Senate OKs several Obama nominees

January 23, 2009 4:20:31 AM PST
It's nine down, six to go to fill President Barack Obama's Cabinet. Yet, for all of the progress, his picks for attorney general and deputy defense secretary remain mired in questions over interrogation methods and ethics. On Day Two of the new administration, the Senate unclogged a series of nominations and scheduled a vote for Monday to confirm Timothy Geithner as treasury secretary.

Without objection, senators on Thursday confirmed former Illinois Rep. Ray Lahood, a Republican, and New York City housing commissioner Shaun Donovan to be secretaries of transportation and housing, respectively.

Also confirmed were Lisa Perez Jackson as Environmental Protection Agency administrator, Nancy Helen Sutley as a member of the Council of Environmental Quality, Mary Schapiro as chairman of the Securities and Exchange Commission and Susan Rice as ambassador to the United Nations.

Earlier in the day, a Senate panel cleared the way for Geithner's confirmation despite concern that he was years late in paying some federal income taxes.

Other appointments lingered in a political purgatory as Senate Republicans sought to remind majority Democrats that Obama can't count on getting his way without the GOP's consent.

Eric Holder's nomination to head the Justice Department remained a step behind Geithner's. Judiciary Committee Republicans insisted that the hearing be delayed until Tuesday to await Holder's views on interrogation methods used on detainees.

Meanwhile, Obama's nomination for the No. 2 official at the Pentagon slowed as lawmakers considered whether William J. Lynn III might require an exemption from the administration's own lobbying rules. Lynn, who has broad support in Congress, had been considered a shoo-in for deputy defense secretary.

Obama was expected to determine whether Lynn needs a waiver exempting him from a rule that people cannot work for the government agencies they have lobbied in the past two years. Lynn has been a lobbyist for Raytheon Co., a major military contractor.

Republicans said the delays are all about getting information, not flexing muscle.

"You've certainly not seen any effort on the part of Republicans to deliberately slow anything down," Sen. Jon Kyl, R-Ariz., said earlier this week. "We understand the importance of both the secretary of treasury and attorney general taking office as soon as possible, but also (it's) important to get key questions answered."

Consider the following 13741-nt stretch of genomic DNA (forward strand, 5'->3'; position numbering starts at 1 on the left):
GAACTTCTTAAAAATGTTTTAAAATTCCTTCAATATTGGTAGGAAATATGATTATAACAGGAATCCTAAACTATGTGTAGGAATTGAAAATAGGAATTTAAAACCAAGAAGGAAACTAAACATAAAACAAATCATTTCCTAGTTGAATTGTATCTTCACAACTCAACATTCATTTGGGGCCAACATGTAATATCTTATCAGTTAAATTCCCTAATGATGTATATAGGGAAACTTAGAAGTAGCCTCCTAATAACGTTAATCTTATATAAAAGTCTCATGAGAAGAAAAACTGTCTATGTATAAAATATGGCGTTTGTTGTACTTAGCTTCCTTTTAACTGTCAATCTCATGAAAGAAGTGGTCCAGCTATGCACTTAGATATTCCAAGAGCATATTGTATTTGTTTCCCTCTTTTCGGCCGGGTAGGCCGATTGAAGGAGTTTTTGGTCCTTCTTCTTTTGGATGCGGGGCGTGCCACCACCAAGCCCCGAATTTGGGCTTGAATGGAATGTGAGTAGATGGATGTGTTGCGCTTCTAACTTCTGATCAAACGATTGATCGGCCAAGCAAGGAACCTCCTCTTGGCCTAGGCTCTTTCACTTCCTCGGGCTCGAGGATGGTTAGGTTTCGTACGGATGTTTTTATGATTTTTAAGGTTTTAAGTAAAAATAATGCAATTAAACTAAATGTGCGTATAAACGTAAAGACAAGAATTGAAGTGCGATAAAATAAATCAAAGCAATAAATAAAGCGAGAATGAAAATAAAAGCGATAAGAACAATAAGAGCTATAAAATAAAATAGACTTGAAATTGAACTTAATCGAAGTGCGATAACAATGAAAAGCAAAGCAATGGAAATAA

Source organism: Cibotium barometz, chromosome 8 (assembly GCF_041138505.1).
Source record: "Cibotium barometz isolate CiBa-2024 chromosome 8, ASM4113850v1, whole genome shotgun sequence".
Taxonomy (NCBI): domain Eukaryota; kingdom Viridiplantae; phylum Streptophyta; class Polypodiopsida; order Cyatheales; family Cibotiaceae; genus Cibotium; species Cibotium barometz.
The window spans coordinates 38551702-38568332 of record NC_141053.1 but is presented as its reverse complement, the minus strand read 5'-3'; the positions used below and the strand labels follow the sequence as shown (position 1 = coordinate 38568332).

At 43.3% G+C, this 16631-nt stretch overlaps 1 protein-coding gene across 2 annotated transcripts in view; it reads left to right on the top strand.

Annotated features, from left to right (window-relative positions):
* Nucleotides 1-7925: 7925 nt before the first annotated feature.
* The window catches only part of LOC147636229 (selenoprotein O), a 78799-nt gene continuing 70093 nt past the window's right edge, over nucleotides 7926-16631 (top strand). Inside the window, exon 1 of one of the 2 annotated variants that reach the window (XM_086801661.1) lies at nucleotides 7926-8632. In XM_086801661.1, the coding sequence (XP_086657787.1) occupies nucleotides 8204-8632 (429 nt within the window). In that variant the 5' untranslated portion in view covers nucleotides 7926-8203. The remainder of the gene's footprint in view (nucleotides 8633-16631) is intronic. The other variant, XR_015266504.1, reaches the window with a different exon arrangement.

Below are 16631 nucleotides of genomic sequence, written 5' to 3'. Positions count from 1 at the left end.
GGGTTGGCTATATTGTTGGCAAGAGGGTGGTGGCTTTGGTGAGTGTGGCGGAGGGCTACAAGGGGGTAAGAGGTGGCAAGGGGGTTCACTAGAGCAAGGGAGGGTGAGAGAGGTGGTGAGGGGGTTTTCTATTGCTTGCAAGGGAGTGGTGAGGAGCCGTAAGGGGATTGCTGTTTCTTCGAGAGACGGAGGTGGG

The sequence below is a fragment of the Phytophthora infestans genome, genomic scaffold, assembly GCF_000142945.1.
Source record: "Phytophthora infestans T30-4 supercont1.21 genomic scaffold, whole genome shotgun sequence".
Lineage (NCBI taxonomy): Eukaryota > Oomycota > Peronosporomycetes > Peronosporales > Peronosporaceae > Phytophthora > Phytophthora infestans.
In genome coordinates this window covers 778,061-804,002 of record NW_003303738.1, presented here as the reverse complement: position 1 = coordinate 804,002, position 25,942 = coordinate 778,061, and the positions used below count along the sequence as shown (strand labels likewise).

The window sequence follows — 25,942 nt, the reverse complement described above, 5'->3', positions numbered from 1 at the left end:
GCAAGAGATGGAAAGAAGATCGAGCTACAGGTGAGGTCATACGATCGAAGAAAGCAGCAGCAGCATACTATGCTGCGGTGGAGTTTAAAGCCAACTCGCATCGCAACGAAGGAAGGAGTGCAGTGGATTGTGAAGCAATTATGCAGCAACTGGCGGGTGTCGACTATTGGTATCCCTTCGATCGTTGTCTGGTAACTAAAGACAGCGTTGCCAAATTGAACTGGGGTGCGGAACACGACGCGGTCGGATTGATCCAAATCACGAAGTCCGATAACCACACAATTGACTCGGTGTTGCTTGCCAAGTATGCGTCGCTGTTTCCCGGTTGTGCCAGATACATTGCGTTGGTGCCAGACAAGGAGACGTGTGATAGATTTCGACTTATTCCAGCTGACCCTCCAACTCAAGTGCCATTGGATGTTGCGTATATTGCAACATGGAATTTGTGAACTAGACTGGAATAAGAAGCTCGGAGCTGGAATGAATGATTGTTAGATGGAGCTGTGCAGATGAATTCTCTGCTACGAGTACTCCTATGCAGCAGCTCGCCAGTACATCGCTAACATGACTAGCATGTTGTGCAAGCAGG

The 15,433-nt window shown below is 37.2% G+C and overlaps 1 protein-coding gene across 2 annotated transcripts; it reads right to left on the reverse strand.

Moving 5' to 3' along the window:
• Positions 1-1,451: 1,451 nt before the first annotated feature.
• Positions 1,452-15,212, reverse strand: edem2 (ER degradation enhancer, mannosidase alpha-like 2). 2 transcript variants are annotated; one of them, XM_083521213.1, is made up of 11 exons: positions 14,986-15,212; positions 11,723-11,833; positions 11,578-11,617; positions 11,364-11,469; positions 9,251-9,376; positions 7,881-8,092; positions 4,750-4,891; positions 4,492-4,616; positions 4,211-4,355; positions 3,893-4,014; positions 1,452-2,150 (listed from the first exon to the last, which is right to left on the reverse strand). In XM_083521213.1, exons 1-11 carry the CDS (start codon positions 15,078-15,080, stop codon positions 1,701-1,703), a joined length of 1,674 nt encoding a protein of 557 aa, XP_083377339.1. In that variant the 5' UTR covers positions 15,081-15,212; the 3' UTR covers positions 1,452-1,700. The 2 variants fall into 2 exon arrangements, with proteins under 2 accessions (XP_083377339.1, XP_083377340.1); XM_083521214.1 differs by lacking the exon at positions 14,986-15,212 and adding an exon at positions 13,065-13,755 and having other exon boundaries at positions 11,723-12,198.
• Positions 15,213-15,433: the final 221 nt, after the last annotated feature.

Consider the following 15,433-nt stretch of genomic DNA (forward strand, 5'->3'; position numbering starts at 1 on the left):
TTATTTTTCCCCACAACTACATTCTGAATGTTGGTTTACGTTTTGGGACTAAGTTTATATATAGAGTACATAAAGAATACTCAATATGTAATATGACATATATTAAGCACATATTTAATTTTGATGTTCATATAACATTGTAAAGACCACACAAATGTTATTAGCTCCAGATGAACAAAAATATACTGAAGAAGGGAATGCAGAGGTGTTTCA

Among those still to be confirmed is Hilda Solis, Obama's pick for labor secretary.

Geithner is expected to be confirmed by the Senate as treasury secretary. He cleared the Finance Committee on an 18-5 vote. Obama and lawmakers of both parties are hoping for quick approval so that the point man for the administration's economic rescue effort can begin work solving the worst financial crisis since the 1930s.

Geithner appeared before the panel to apologize for what he called "careless mistakes" in failing to pay $34,000 in taxes earlier in the decade when he worked at the International Monetary Fund.

Geithner paid the back taxes plus interest for the years 2003 and 2004 after being audited by the Internal Revenue Service. But he did not pay taxes he owed for 2001 and 2002, even though he had made the same mistakes for those years, until shortly before he was nominated by Obama in November to be treasury secretary.

The White House was taking the long view of the holdups.

Thursday, after all, was only Day Two of the new administration.

"The president's most previous job experience before coming here was as a member of the Senate, and he understands the importance of consulting with and keeping apprised the Congress," White House spokesman Robert Gibbs told reporters in his first daily briefing.